One of my roles as the Queensland State Representative for Baptist World Aid Australia is to raise money for our work. Even as I type, I can hear the pastors among us gasp at the thought of having to speak about money in every sermon, but actually, I really enjoy my role of fundraising within churches. I think raising money can be a tangible, and exciting spiritual activity.
Now I can hear the gasps of church goers: “You can’t use the words ‘spiritual’ and ‘money’ in the same sentence!” they exclaim; but I think we can think of raising money as a spiritual activity if certain criteria are met. Such criteria can be found in what I am calling the ‘fundraising passages’ of the Bible.
When we read through the Scriptures, we can see that several people fundraise throughout the biblical story.
We see Moses (Exodus chapter 25 verses 1 to 9, and chapter 35 verse 4 to chapter 36 verse 7), David (1 Chronicles chapter 29 verses 1 to 20), Hezekiah (2 Chronicles chapter 31), Nehemiah (Nehemiah chapters 1 and 2), and Paul (1 Corinthians chapter 16 verses 1 to 4; 2 Corinthians chapters 8 and 9; Philippians chapter 4 verses 10 to 20; 1 Timothy chapter 6 verses 17 to 19) all seeking to raise funds.
From the fundraising conducted by these people, we can draw a few conclusions about how fundraising today can be considered spiritually enriching. First, fundraising should be God-centred.
Faithful fundraising should be God-centred
As we review the passages, we see that God is involved in each stage of these fundraising campaigns: In Exodus, God commands Moses to ask for the donation (Exodus chapter 25 verses 1 to 9), and the offering is made to the Lord (Exodus chapter 35 verses 5, 21, 22, 24, and 29).
David (1 Chronicles chapter 29 verses 5, 9), and Hezekiah (2 Chronicles chapter 31 verse 8) offer praise to the Lord for the giving that takes place. It is not the givers, but God who is praised, for these fundraisers recognise that everything offered belongs to God anyway (1 Chronicles chapter 29 verses 10 to 20.) God is the source of the request, the recipient of the donation, and the fulfiller of the appeal.
As Baptist World Aid’s representative in Queensland, I believe I am asking people to financially support the Lord’s work overseas, and so I believe that the ask is God-centred; and as a fundraiser, I believe I am doing a spiritual work by reminding believers that our belongings are actually God’s belongings.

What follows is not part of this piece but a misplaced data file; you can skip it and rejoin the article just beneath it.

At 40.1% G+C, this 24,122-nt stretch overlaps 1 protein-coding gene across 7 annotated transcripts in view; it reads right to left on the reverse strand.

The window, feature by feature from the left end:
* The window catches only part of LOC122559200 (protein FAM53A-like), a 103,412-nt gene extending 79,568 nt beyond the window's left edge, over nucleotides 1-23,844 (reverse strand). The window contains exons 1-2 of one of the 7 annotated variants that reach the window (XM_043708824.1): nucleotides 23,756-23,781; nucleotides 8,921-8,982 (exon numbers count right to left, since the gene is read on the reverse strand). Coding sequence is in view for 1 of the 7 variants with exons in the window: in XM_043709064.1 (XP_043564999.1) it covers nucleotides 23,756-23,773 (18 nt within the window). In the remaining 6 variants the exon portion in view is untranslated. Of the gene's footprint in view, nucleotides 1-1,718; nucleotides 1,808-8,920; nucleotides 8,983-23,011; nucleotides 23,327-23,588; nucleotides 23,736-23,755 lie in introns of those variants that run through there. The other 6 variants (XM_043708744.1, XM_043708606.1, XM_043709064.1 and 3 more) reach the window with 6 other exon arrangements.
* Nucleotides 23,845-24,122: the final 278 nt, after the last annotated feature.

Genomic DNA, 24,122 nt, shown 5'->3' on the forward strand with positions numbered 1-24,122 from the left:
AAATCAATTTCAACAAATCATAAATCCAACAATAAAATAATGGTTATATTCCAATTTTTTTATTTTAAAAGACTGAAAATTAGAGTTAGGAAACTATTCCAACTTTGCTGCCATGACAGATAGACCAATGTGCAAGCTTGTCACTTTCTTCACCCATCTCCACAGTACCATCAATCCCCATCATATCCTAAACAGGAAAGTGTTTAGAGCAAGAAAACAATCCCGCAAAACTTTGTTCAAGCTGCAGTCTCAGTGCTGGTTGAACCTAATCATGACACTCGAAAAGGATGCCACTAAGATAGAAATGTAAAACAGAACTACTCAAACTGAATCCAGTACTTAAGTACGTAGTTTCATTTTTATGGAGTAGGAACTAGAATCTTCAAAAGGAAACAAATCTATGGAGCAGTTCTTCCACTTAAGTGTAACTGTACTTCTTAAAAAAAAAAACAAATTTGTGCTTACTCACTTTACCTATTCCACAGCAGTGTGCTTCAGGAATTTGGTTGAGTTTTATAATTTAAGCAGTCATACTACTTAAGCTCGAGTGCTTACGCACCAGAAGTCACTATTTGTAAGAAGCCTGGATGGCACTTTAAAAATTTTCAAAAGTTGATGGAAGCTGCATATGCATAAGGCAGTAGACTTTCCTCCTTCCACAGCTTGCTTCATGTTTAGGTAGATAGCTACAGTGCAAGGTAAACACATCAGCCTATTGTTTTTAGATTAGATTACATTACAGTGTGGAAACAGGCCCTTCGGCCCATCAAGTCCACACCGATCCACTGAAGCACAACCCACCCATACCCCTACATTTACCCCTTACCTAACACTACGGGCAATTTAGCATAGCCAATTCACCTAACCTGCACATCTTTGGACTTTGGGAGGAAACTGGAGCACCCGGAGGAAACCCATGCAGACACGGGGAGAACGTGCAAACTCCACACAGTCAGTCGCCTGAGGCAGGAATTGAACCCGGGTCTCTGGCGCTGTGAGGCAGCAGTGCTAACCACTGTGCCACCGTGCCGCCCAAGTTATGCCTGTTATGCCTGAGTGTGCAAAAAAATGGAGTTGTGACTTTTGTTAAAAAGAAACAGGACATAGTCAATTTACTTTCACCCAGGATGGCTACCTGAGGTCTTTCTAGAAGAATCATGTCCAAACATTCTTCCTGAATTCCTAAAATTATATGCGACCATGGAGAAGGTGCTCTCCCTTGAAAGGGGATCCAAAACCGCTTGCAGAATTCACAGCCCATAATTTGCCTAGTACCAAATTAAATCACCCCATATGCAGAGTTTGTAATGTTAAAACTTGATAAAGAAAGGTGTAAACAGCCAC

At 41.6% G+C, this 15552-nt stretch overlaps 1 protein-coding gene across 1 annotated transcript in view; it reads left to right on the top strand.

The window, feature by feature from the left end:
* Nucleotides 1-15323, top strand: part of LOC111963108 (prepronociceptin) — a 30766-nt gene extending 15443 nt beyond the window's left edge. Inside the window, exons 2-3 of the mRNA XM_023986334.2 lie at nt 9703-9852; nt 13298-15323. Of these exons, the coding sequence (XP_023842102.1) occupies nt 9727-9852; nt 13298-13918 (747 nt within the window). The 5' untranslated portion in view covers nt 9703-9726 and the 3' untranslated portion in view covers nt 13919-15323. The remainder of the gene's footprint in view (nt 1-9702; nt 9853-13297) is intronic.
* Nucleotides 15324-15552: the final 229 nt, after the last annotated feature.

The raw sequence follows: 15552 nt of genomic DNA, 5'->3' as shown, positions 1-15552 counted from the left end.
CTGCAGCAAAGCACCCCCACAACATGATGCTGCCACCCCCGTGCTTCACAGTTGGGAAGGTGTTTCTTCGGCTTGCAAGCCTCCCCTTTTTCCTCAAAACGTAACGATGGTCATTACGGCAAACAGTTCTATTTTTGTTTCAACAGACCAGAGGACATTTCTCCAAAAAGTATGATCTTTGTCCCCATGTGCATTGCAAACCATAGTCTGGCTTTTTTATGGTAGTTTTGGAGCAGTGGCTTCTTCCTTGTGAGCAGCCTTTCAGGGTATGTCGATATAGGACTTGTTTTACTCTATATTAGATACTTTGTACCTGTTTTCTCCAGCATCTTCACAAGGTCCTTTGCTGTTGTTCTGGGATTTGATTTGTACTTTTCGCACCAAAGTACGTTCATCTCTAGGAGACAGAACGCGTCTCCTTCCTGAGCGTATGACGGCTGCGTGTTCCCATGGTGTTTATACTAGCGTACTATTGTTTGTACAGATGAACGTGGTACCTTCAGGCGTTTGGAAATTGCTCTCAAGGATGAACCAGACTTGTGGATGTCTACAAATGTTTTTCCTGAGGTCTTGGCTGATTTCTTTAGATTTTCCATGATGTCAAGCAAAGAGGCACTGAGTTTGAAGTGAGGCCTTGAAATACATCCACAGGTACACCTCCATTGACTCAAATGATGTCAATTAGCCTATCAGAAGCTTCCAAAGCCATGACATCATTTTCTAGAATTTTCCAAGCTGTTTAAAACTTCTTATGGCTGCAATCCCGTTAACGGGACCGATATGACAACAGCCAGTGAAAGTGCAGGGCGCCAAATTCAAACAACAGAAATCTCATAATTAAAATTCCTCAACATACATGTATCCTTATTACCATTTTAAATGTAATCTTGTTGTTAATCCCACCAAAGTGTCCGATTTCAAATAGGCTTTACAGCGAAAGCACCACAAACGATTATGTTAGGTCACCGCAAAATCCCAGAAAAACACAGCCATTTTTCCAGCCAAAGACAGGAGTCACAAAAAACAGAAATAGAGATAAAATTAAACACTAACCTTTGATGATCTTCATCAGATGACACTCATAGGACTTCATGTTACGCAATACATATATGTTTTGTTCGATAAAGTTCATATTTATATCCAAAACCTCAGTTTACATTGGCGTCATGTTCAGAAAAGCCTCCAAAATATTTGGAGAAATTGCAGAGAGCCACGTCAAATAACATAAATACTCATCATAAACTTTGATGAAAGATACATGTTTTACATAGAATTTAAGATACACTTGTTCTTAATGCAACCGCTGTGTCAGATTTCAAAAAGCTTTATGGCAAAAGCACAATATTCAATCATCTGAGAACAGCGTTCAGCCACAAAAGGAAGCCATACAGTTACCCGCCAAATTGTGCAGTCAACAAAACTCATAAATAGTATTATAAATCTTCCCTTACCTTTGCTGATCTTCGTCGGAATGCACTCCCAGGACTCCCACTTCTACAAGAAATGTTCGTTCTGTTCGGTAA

However, in my zeal to remind people of this, I am in danger of manipulating or condemning listeners. Fundraising as a spiritual activity should convict, but it should not manipulate or condemn.
Fundraising should convict, but not manipulate or condemn.
This is challenging, because as we look at the passages mentioned above, we see that Moses presented a soft ask, stressing that only “those who are willing” (Exodus chapter 35 verse 5) should give, whereas Paul seems to take a more aggressive line, asking the Corinthians to “prove their love” by giving generously (2 Corinthians chapter 8 verse 24). So which is correct? Well, seemingly, both.
As a fundraiser, I have been challenged once before about the ask being manipulative. This was challenging for me, and I had to go to the Lord and seek His affirmation that what I had said was what he wanted me to say. As a fundraiser, this is the key to ensuring I convict without manipulating and condemning: I must be a person of fervent prayer.
Each time before I speak, I need to be confident that the ask is what God has commanded me to pass on (cf. Exodus chapter 25 verses 1 to 9). Sometimes it will be soft and thankful, and other times it will be convicting and hard. But it is only through the Spirit’s guidance that I can be sure that it is not unduly manipulative or condemning (cf. 1 Corinthians chapter 2). Spiritual fundraising should convict, but it should not manipulate or condemn.
There is one final point that can be drawn from the passages above, and it again relates to those of us who are fundraisers. As spiritual fundraisers, we should be willing to give first.
Fundraisers should be willing to give first
This is perhaps the key to effective, spiritual fundraising, because only those who have given first can ask with confidence and without shame. In the same way that a pastor must go through the lesson before he can preach it to his congregation, the fundraiser has to sow into the work before he can authentically ask others to sow into it. Like David (cf. 1 Chronicles chapter 29 verses 1 to 5), the fundraiser needs to lead the way in giving before he or she can authentically implore others to give.
This is a humbling, and spiritually rich truth, the fruit of which is a powerful and unashamed ability to ask for money, and offer praises to God when you see an amazing response. Fundraising which is God-centred, convicting, and brought by one who has given first can indeed be a rich, spiritual experience.
(I am indebted to Marc Pitman for conducting the research to find these verses. He offers a thorough discussion on these passages and others at https://fundraisingcoach.com/free-articles/fundraising-in-the-bible/)
Brent Van Mourik is the Queensland State Representative for Baptist World Aid Australia and is a registered pastor with the Baptist Union of Queensland. He completed a Bachelor of Theology with honours in New Testament through Malyon College in Brisbane, where he now lives with his wife, Jane, and his young son, Joshua. In his down time, he enjoys making and drinking good coffee, and developing his theology of disappointment, whilst putting into practice Ephesians chapter 4 verse 26 (“In your anger do not sin”) on the golf course.
Brent Van Mourik’s previous articles may be viewed at http://www.pressserviceinternational.org/brent-van-mourik.html